Eternity in a Moment
First, Before Dawn, now In the End of the Night – the first two albums by the Oddgeir Berg Trio
essentially take place at the same time: The hours before the break of day, this unreal and
meditative phase which the Portuguese call madrugada. Outwardly, not a lot has changed in terms
of the music. In the End of the Night still features an equally withdrawn and cinematic sound,
subliminally resonating grooves as well as the bittersweet harmonies of Oddgeir Berg's piano. And
yet, this album is definitely not without its surprises.
Not a year has passed since the Oddgeir Berg Trio presented its debut. On paper, it looked like the
work of three hungry young instrumentalists. In truth, the individual members had long
established themselves as top-notch session musicians on the Norwegian scene. The courage to
'do their own thing' has paid off: The album received rapturous reviews in publications worldwide,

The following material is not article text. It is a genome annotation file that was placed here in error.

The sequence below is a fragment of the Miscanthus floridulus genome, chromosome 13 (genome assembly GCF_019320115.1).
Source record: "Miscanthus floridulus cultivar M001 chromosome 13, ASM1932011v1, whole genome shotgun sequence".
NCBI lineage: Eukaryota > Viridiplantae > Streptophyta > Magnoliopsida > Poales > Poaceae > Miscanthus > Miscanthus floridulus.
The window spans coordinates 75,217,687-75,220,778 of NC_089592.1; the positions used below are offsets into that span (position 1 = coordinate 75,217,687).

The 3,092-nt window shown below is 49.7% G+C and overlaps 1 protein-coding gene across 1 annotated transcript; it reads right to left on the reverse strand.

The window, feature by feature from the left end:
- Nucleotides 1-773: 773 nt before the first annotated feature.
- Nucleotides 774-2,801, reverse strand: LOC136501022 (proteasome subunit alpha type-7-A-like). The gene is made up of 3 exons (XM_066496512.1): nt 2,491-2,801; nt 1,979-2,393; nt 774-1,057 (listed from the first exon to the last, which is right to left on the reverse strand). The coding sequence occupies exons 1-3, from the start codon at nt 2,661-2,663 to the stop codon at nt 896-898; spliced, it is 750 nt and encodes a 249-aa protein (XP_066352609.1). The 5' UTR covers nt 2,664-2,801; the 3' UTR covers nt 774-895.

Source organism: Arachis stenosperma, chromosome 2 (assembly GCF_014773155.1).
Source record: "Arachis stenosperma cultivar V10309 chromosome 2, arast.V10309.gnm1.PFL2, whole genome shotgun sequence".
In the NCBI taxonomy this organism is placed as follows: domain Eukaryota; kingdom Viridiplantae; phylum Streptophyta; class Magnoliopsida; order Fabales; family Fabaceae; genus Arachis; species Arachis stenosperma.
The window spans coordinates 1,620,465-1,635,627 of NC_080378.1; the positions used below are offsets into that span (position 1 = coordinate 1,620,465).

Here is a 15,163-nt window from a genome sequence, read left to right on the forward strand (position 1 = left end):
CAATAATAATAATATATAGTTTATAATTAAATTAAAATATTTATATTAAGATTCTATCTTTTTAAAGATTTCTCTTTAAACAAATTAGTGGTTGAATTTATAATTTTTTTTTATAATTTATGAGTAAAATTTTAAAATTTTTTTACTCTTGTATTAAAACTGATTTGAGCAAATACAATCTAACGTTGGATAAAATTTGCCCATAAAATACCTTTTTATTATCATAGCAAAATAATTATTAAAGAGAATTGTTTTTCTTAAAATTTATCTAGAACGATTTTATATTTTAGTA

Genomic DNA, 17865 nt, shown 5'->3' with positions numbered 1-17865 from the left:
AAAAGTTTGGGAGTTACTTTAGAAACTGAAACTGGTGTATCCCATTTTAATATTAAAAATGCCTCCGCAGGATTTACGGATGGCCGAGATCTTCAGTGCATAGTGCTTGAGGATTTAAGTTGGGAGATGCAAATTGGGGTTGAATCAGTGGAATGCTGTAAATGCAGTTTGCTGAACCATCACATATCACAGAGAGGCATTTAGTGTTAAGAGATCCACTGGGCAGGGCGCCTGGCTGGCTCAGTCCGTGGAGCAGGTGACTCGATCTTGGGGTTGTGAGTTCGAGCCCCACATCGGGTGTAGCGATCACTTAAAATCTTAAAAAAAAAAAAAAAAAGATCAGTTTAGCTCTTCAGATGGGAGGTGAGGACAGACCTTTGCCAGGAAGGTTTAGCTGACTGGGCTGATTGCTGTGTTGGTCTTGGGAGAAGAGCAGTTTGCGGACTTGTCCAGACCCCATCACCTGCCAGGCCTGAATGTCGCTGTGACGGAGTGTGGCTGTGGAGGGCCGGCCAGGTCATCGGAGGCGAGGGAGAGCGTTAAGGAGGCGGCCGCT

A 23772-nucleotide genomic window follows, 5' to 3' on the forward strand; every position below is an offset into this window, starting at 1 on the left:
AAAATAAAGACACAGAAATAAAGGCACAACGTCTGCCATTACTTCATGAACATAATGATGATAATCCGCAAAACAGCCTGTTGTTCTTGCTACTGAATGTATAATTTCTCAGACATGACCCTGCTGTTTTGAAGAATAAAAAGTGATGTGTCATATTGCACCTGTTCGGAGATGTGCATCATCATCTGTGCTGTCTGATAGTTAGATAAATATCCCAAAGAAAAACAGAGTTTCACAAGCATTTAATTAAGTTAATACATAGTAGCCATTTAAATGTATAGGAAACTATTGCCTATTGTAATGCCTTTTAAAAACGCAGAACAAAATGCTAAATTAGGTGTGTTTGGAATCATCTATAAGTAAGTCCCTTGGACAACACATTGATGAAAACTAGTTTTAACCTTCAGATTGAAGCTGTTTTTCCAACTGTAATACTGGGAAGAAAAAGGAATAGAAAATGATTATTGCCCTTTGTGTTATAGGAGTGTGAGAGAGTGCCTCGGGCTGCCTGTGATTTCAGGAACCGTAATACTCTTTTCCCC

from All About Jazz to Japanese mag JazzSpace and Germany's renowned Jazzthetik. On the
ensuing tour, the band managed to magically translate the sound of this unique record to the
stage. At the same time, they also opened themselves up to experimentation. Some of the results
have now found their way to the new album.
In the End of the Night certainly seems to be inspired by the suspenseful tight rope act of the live
gigs. On the one hand, pieces like "List" still feature the recognizably intimate interaction between
Berg, bassist Karl-Joakim Wisløff and drummer Klaus Blomvik. On "The Escape", meanwhile, the
band add electronic sound effects to their palette, making Berg's minimalist piano motives sound
like an electro bass. It is opener "Vagabond", however, which constitutes the most radical
departure from routine here: For four minutes, the trio luxuriate in their characteristically dreamy
melodies, before Wisløff suddenly unleashes hell, running his arco bass through a fuzz box and
channeling the ghost of Jimy Hendrix.
As per last time, the band recorded in their very own Bonker Studio in Oslo. Even though they
could have taken their time, all ten tracks were produced in a mere two days. The urgency shows
how serious this group is about the basic creed of jazz: Looking for eternity in each passing
moment. And yet, experience has taught the musicians of the Oddgeir Berg Trio that you cannot
force these moments. You have to patiently wait for them to happen – even if it takes until the end
of the night.